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Chapman, 13 January 1865

Battery Anderson
January 13, 1865

Dear Wife,

Here we are again trying to write a little but what to write about is what to know for there is but little news for me to write about. But I can say that I am in the best of health, thank God, and I hope that you can say the same when you write. Everything is quite still now and the steeples of the churches and the tops of the houses are covered with flags of truce in Petersburg and they have a white flag out in front of us. There is something up but what it is, I can’t tell unless they want our men to stop firing on the city for a spell. But the story here is that the rebs has sent commissioners to Washington to have peace. I wish it was a true story and hope it is, but I don’t believe it. ¹

At night at on picket.

Darling Mat—Amesbury got another letter from his Molly last night and tonight he sent his photograph to her so when you go down to Westerly, you will see it. You have got one of his pictures and when you go down, take it with you and make her believe that you are an old spark of his. I see and read all of her letters to him and I am ahead of you. I wish that you would get more of those pictures from Weeks in Norwich that we had taken together for I would like to have one or two of them to send away.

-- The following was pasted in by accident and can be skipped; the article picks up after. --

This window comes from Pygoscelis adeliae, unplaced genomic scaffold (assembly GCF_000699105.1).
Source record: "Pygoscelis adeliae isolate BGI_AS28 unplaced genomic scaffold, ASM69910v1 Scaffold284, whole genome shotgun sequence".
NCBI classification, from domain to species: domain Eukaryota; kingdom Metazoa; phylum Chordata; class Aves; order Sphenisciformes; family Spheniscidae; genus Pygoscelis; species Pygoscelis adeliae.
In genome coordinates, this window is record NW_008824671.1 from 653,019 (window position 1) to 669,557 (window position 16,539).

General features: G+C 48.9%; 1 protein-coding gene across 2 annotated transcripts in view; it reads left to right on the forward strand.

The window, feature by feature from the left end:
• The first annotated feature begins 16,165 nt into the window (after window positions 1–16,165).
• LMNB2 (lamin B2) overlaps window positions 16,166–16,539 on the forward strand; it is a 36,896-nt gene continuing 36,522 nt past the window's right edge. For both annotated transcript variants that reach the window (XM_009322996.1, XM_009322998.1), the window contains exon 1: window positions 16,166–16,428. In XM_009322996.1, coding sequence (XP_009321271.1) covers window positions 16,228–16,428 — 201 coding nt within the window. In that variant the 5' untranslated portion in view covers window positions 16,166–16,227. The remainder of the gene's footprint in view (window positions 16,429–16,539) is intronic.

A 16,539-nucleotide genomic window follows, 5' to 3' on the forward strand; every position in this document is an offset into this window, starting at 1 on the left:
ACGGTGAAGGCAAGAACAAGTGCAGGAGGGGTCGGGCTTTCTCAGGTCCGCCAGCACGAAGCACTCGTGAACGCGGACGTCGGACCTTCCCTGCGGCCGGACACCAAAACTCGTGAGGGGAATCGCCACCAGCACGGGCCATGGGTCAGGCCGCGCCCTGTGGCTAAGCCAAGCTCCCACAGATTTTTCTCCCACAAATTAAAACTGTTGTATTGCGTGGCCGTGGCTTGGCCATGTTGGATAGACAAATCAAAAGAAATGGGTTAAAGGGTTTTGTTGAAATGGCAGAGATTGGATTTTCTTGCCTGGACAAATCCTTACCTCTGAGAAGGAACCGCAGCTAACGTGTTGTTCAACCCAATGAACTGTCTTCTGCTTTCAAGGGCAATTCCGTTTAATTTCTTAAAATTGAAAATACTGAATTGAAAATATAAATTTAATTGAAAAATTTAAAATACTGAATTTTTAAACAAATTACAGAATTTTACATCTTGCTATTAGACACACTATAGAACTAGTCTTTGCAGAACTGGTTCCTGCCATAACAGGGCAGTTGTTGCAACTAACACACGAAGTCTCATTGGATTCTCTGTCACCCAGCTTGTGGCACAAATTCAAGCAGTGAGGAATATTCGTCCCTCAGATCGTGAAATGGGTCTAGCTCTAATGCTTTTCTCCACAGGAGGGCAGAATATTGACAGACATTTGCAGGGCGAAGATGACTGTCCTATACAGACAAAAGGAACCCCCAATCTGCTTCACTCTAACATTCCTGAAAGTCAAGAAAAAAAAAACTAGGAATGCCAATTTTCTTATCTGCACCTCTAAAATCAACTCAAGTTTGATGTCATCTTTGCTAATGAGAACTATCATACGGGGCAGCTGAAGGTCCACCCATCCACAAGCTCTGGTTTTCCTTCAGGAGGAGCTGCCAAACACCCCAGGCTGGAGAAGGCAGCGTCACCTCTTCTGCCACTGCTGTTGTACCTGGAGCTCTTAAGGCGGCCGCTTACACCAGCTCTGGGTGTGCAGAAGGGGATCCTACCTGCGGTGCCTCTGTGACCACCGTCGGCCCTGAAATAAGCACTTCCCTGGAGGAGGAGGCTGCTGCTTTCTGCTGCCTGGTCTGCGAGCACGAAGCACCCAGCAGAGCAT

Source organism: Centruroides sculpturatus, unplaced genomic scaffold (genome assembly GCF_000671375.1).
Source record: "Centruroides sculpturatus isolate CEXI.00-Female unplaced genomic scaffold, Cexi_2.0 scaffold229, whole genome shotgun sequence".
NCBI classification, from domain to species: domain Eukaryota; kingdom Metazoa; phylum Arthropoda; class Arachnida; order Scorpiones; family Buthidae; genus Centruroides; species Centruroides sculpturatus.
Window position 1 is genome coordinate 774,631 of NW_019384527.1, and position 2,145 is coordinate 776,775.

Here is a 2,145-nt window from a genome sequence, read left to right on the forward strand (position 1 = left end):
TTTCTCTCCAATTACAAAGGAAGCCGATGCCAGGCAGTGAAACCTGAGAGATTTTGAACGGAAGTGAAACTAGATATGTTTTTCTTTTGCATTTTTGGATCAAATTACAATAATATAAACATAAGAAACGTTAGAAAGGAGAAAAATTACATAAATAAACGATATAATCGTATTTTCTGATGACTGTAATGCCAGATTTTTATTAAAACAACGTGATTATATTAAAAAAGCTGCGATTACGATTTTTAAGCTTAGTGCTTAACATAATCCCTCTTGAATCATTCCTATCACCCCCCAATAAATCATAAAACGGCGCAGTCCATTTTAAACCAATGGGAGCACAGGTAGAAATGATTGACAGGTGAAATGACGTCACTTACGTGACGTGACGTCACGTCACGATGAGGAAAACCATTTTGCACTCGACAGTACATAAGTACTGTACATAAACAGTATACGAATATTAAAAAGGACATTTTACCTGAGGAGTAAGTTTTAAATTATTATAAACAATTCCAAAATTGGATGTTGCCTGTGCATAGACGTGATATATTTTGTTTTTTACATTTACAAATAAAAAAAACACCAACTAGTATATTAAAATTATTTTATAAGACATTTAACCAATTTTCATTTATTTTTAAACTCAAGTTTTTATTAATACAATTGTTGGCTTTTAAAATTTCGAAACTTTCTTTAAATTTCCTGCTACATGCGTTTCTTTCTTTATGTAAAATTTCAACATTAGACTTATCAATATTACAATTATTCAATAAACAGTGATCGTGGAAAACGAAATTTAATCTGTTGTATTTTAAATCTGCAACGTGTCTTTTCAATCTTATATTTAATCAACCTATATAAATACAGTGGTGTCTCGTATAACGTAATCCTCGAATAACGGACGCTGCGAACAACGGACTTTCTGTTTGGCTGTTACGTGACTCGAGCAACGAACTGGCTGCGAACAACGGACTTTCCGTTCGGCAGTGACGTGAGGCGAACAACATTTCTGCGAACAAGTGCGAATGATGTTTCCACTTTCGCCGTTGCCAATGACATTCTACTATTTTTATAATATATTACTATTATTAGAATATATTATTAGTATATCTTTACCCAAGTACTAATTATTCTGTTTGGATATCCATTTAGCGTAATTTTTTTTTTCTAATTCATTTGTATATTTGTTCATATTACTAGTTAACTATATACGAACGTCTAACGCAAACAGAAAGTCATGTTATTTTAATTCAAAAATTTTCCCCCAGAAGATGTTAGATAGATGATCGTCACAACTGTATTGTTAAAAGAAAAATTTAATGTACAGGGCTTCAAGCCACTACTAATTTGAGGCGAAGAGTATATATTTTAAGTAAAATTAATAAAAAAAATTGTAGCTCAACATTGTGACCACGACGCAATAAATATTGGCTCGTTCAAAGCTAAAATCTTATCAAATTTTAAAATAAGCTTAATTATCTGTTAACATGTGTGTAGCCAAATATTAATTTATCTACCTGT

I am in hopes that we shall soon get paid off and if we do, you will have some money to do with. I shall not get home on a furlough this winter for I would not go to the expense of traveling home and back in times like these for you need my help too much for me to spend any money for foolishness like that. So you must not expect me.

Everything has been very quiet here since they blew out the bulkheads of Dutch Gap Canal [on January 1st] but we shall have hard work in the spring for the hardest of the fighting will be on this line of the army. We have to study now so if I get well posted, I suppose that I will want to enlist for life one of these days for it is good work for a lazy man to do. But I do hate to stay away from home so long from my pet for I do love to plague you so well that I can’t help thinking of different ways to do it but no matter, I can give you a spanking when I get home if nothing more, and you know that you don’t like that, you little old maid.

Give my love to Mother and the girls and I will close this for fear that you will get mad and I would hate to have you ruffle your feathers. Write soon for I am your Chetty dear. Good night pet.

From your loving husband, — Chester A. Chapman, Co. D, 1st Conn. Artillery, Washington D. C.

¹ A message was sent out to General Grant under a flag of truce on 12 January 1865. 

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